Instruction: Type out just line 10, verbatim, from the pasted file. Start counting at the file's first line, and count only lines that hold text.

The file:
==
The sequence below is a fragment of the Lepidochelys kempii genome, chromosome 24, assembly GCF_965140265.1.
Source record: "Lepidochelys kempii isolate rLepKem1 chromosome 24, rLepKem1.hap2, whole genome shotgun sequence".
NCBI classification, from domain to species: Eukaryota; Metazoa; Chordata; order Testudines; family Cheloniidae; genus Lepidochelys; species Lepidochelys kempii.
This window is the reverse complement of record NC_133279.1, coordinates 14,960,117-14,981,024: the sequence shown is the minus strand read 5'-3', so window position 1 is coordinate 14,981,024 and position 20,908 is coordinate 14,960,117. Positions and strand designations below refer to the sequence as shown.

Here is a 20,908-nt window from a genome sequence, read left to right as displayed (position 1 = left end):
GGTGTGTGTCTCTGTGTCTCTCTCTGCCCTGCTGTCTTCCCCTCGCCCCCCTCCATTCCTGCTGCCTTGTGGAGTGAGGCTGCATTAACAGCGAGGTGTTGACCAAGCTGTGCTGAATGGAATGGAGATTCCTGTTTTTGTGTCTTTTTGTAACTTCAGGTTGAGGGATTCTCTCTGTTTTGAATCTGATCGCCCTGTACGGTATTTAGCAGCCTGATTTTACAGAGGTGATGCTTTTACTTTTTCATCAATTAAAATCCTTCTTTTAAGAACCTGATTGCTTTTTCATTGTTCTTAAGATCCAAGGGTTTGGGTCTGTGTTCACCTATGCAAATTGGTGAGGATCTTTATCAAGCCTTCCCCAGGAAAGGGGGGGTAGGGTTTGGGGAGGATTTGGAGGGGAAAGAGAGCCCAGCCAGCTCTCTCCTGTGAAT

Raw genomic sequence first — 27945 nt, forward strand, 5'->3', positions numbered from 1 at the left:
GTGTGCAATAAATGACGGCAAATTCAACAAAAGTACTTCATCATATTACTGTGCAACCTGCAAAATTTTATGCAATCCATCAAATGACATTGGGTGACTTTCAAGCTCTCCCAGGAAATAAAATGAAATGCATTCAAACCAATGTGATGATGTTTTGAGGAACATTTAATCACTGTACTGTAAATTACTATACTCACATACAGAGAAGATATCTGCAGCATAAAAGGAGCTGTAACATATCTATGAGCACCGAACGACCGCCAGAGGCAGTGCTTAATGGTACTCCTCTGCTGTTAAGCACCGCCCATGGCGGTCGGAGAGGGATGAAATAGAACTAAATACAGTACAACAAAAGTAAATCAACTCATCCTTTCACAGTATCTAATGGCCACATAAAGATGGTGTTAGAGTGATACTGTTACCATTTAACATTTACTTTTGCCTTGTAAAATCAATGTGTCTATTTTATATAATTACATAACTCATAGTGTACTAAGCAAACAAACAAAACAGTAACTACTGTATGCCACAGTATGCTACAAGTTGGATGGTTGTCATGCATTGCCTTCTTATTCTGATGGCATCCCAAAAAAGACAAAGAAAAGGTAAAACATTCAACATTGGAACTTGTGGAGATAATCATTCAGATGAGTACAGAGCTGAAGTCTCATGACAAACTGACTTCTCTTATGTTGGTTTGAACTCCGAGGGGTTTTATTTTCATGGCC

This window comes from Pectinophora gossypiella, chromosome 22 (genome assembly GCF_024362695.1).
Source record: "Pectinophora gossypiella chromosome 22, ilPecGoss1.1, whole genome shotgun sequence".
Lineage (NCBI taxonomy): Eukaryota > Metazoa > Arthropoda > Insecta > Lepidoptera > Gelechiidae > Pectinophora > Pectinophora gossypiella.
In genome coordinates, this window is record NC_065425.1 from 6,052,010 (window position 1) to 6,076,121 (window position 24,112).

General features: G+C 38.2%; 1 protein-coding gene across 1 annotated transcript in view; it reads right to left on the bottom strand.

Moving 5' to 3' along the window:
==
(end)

Source record: "Pectinophora gossypiella chromosome 22, ilPecGoss1.1, whole genome shotgun sequence".